You might know it as the namesake ingredient of Japanese miso soup, but this thick paste made from fermented soybeans, salt, and koji has a broad culinary potential. It's a salty umami-packed seasoning with a slightly sweet and nutty taste. It can impart a deep savory flavor to sauces, marinades, and vegetables such as mashed potatoes or miso-glazed eggplants. When diluted with warm water, it becomes a flavorful vegan broth that's perfect for risotto and other dishes calling for umami-packed broths, such as vegan miso ramen. While it might seem counterintuitive to some, miso can also make a wonderful addition to sweet dishes in the form of sweet and savory caramel sauce or simply as an add-in for sweet batter or ice cream base.

Vinegar

The versatile acidic liquid we all know and love, vinegar is a staple in most pantries worldwide. There are many different types of cooking vinegar that vary in color, consistency, flavor, and application. Most varieties are derived from plant sources and are suitable for vegan cooking. Still, when it comes to wine, Champagne, and cider vinegar, additional research is sometimes required, as animal products can be used during production.

Vegan-friendly ways to cook with distilled white vinegar include making plant-based buttermilk, meringue, pickles, and hot sauces. Apple cider vinegar is most commonly used in baking, as well as in salad dressings. White wine vinegar can add a tang to a vegan cheese sauce, and rice vinegar is often used in plant-based seafood alternatives, such as carrot lox.

Tomato paste

Unlike most of its fellow seasonings used to amp up the umami in plant-based dishes, tomato paste is on the accessible side. It's inexpensive, sold almost everywhere, and has a rich, concentrated flavor that other tomato products can't match. Moreover, it's so versatile and widely used that you should always keep a can in your pantry, regardless of your diet.

When cooked with other ingredients, tomato paste helps to create a rich flavor profile. However, the proper way to use it is more than simply plopping it into whatever you're making straight out of the can. Instead, you should be browning tomato paste by heating it up with some oil before adding it to a soup, stew, or sauce. Leftover tomato paste can be preserved by dehydrating or freezing.

Bay leaves

Bay leaves are the underdog of aromatics. With their fragrant, slightly bitter taste being quite subtle, they are often overlooked in the spice department. But the dried leaves of the bay laurel tree do their work behind the scenes, working closely with other herbs and spices to enhance the overall flavor of the dish.

For one, they are often used in soups, stews, and sauces to add depth of flavor. According to Reddit, bay leaves positively affect the taste of soup, rice, and chili. This was determined by making batches of these dishes with and without the leaves, resulting in obviously different flavors: The ones containing bay leaf tasted more well-rounded. So the next time you make your favorite soup, throw a couple of leaves in and see the difference they make for yourself.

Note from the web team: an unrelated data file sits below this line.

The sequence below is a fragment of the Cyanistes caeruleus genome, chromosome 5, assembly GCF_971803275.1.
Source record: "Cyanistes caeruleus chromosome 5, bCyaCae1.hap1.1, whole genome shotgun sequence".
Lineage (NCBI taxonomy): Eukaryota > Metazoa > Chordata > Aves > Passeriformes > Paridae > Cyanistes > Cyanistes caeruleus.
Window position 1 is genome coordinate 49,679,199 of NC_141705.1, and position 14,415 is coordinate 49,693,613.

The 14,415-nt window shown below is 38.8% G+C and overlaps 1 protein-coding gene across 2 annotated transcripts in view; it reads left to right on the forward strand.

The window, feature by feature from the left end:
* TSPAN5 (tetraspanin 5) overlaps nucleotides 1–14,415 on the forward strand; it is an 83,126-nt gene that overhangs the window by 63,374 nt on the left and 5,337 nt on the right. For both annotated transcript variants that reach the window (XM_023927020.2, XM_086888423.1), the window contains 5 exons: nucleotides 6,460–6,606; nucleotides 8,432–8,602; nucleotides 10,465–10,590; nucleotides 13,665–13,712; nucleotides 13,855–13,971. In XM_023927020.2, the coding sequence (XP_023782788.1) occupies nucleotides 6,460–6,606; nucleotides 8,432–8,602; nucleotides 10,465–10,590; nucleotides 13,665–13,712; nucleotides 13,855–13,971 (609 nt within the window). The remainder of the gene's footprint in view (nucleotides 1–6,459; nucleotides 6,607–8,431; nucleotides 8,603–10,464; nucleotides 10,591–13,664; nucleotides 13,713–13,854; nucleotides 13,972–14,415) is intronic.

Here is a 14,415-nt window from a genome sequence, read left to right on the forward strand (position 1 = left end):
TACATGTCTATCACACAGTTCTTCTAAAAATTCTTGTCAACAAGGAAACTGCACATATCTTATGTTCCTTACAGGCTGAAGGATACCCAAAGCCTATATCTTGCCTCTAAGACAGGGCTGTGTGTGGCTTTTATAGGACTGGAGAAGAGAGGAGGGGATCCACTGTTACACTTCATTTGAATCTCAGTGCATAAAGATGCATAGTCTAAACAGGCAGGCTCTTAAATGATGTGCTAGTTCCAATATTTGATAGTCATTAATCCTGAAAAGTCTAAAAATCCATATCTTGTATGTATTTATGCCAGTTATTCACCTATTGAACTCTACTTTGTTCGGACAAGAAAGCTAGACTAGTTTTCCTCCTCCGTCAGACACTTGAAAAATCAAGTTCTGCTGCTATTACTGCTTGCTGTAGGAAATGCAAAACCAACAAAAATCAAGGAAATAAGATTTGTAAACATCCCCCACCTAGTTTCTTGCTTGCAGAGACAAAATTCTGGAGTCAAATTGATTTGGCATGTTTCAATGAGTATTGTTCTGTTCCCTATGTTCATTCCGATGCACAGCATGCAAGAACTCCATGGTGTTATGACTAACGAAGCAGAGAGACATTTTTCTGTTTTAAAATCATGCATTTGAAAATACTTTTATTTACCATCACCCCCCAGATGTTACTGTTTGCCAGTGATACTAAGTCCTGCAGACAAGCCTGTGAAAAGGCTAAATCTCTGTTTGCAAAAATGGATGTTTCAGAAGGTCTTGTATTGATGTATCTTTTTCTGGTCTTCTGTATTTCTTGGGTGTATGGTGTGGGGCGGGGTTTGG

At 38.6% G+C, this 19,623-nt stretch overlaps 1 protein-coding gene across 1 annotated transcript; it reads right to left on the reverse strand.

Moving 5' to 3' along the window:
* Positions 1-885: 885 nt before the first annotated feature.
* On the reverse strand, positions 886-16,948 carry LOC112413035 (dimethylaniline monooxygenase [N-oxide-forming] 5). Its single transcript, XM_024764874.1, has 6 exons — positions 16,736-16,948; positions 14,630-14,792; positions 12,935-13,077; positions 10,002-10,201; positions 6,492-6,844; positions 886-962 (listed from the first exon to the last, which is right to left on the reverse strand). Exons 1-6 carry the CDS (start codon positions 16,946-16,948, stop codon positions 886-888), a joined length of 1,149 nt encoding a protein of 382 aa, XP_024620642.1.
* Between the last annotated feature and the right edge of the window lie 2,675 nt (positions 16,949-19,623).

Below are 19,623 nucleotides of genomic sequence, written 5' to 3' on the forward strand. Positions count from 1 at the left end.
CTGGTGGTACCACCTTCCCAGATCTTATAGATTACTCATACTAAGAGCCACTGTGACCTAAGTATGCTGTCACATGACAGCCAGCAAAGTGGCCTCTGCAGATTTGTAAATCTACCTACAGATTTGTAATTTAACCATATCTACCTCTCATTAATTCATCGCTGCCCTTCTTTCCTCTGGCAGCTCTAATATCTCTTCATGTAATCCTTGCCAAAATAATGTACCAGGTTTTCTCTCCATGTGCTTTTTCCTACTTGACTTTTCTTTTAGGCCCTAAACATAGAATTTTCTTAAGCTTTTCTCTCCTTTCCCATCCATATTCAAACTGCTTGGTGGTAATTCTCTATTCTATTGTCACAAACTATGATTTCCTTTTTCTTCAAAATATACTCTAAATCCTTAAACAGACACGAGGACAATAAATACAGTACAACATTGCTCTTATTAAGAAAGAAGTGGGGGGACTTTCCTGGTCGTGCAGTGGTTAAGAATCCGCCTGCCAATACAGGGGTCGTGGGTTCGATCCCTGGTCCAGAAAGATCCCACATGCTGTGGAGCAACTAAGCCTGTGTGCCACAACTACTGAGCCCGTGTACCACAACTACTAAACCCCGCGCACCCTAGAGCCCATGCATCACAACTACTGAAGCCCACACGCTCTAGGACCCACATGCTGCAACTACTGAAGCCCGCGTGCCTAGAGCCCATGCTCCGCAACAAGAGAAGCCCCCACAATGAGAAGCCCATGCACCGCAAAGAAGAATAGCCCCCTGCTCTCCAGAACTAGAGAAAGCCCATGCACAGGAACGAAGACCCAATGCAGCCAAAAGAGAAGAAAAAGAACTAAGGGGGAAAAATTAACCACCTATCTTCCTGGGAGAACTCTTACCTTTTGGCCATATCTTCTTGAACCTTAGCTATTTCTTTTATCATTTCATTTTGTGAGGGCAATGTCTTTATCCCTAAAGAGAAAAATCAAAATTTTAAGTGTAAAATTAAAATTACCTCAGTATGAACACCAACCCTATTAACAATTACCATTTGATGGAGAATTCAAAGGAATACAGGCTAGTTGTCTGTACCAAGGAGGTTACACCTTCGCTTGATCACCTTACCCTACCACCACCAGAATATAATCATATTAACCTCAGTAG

Cinnamon

Cinnamon, sold in whole and powdered forms, is derived from the inner bark of multiple tree species. It is a fragrant, sweet spice that has a warm, woody flavor with hints of clove and nutmeg. It is believed to have numerous health benefits, which is why some say you should eat cinnamon every day.

Cinnamon's unique flavor can be used to create a number of delicious vegan dishes. For one, it pairs well with drinks and desserts, such as dairy-free hot chocolate and vegan cinnamon rolls. Together with other warm spices, it can be used to add depth and complexity to savory dishes, such as the Moroccan chickpea stew or a cinnamon-laced chili. Finally, cinnamon can be used to season sweet veggies, such as roasted squash or sweet potato, and cooked fruits.

Dried seaweed

Any vegan person with a passion for rich, umami-packed dishes and healthy eating should have various kinds of dried seaweed in their arsenal. For one, some type of seaweed is typically required when making plant-based seafood alternatives at home because it imparts that fishy flavor. Additionally, most of them are rich in iodine, calcium, protein, iron, fiber, and vitamins (via One Green Planet). Agar-agar is commonly used as a thickening and gelling agent in vegan baking. Kombu is used to make vegan-friendly dashi — a Japanese stock typically relying on dried fish for umami. Dulse, hijiki, and wakame can all be reconstituted with water and added to salads, smoothies, and soups. And nori, the one you're likely most familiar with, can be used outside of sushi rolls to make furikake or another flavorful seasoning.